When revisiting past crimes, be careful what you wish for. And, if you're making the film version, it becomes even more dodgy. This British TV production of Gerald Seymour's book, THE WAITING TIME, is perhaps 90% faithful to the overall plot outline, but its flaws are in the details.
In 1988, the British Army Intelligence Unit in West Berlin, in an unauthorized operation, recruits a young East Berliner, Hans Becker. The go-between is a twenty-something I Corps junior stenographer, Corporal Tracy Barnes, who becomes Becker's lover. Hans, sent by his controller to East Germany's Baltic coast to glean information from a Warsaw Pact military base, is captured and brutally murdered by Stasi Counter Espionage Captain Dieter Krause. Barnes knows Krause to be the killer. And Becker remains the first and only man that Tracy has ever slept with.
It's now the late 90s. The Berlin Wall is rubble, Germany is re-united, and Dieter is the new darling of the German intelligence service, the BfV, because of information he can provide on a Russian Army friend, Pyotr Rykov, now an influential power broker in the Kremlin. The Germans are showing Krause off, first to the Brits, then the Yanks. However, during a visit to an I Corps base in England, Dieter is recognized by Barnes, who physically attacks him. Clapped into the guardhouse, Tracy is interrogated by a veteran SIS man sent down from London, Albert Perkins of the German Desk, but he gets nothing. Released from detention by Albert and allowed "to run", Barnes goes to Germany to unearth eyewitness evidence to bring Dieter down. She's accompanied by Josh Mantle, a solicitor's clerk persuaded to the task by Tracy's mother. Josh, at 54, was once himself of I Corps. Stubbornly his own man and awkwardly dedicated to principles, Mantle was discarded by the Army at the end of the Cold War. Now, he's tired and on the ash heap of imminent old age. Against his better judgement, but always for the underdog, he's self-compelled to participate in Tracy's dangerous mission. Perkins follows Barnes and Mantle to Germany with his own agenda, i.e. to discredit Krause and put the upstart BfV back into "its place". In the meantime, Olive Harris of the SIS Russian Desk convinces the MI6 wallahs to activate her own scheme, i.e. to topple Pyotr Rykov (which would render Krause's humint pretty much valueless).
One who's read the book will notice the differences beginning with the opening scene, where Becker's target is an air base, not a radar installation. Then, the scriptwriters buff up the plot by making Rykov (Mike Sarne) a General with Presidential aspirations rather than a mere Colonel who's the personal assistant to the Defense Minister. There are four potential witnesses on Tracy's must-see list in the book; here there are only three. And, in the last third of the screen version, there are two gunfight sequences manufactured from scratch to satisfy the couch potatoes. In themselves, these deviations from the original don't hurt the presentation. Rather, it's what the scriptwriters have done to Tracy (Zara Turner), Mantle (John Thaw), and Harris (Buffy Davis).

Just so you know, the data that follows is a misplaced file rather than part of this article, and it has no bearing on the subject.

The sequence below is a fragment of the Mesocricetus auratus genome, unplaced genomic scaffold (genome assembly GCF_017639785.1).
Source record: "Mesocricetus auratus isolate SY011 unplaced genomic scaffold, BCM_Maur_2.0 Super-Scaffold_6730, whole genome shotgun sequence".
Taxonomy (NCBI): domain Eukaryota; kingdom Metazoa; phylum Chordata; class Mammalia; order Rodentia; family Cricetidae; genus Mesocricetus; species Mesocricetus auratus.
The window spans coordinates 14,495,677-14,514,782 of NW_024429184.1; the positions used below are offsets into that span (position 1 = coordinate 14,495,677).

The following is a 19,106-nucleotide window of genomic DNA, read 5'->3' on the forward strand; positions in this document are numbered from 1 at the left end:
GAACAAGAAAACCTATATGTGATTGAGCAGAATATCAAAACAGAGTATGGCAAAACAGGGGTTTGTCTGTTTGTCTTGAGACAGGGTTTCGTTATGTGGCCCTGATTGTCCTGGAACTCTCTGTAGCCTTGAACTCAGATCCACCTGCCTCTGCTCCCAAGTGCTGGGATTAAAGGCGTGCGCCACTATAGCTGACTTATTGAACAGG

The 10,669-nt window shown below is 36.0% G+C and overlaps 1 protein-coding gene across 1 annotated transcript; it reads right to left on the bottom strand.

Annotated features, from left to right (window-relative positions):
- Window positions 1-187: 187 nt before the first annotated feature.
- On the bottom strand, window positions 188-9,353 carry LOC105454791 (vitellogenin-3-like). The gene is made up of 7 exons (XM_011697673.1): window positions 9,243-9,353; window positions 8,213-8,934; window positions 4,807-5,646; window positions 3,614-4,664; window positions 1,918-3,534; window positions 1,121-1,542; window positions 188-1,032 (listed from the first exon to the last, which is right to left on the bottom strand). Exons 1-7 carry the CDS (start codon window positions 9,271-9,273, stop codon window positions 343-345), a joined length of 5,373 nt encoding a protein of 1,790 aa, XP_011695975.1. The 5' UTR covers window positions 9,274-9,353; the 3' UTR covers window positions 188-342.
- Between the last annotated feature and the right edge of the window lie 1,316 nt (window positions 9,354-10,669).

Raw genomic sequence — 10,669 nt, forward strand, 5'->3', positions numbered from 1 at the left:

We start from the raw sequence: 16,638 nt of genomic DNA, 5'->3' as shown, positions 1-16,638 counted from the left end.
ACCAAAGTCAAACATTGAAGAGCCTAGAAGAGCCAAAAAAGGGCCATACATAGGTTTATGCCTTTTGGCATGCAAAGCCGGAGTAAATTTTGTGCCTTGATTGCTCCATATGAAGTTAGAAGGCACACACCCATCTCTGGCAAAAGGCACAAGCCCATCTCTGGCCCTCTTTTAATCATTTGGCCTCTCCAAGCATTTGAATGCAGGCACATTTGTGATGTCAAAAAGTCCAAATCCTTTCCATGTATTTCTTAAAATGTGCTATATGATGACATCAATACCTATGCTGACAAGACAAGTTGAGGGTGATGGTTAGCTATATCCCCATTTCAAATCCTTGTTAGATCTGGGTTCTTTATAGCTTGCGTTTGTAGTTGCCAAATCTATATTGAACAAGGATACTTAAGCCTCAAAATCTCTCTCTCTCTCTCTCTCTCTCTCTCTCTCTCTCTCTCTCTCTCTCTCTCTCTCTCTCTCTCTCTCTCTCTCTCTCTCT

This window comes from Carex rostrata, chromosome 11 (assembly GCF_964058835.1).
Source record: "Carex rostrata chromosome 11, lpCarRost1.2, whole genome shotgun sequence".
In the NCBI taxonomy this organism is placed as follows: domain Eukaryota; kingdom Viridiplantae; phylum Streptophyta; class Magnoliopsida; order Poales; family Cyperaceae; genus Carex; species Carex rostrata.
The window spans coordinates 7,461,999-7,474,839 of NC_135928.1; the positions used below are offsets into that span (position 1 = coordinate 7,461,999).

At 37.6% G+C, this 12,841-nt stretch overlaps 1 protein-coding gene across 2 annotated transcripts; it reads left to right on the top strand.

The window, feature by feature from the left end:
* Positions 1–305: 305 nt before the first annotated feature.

Having been abandoned by the Army and having only recently lost his wife of two years to cancer, Mantle is a more sympathetic and tragic figure in the book, where Barnes, on the other hand, is an eminently prickly young lady with a Bad Attitude. Turner's version makes her almost sweet, which dilutes the tense love-hate relationship between Barnes and Mantle as concocted by Seymour. And here, Harris comes off as a rude, common, and wild-eyed over-achiever, not the dedicated, respected, and iron-willed veteran of the book, where she inspires even her younger SIS superiors to diffidently stand when she enters the room. In the screen version, Olive at least better explains the supremely cynical reason for the need to bring Rykov down.
Perhaps the best role is that of the manipulative Perkins (Struan Rodger), who reminded me of a reptilian Michael Caine. Rodger's Perkins is memorable in a way not achieved by the literary character.
Lastly, in the book, Barnes definitively states to Josh that she didn't witness Becker's execution. But, in the film, we watch her do it, and she admits to it. This causes one familiar with both the text and screen versions to question the need for Tracy's trip to Germany in the latter. Why not just give Perkin's her eyewitness evidence when he first asked for it since that would have been enough to make Krause (Hartmut Becker) legally prosecutable for murder?
An OK film if you haven't read the novel. Otherwise, don't bother.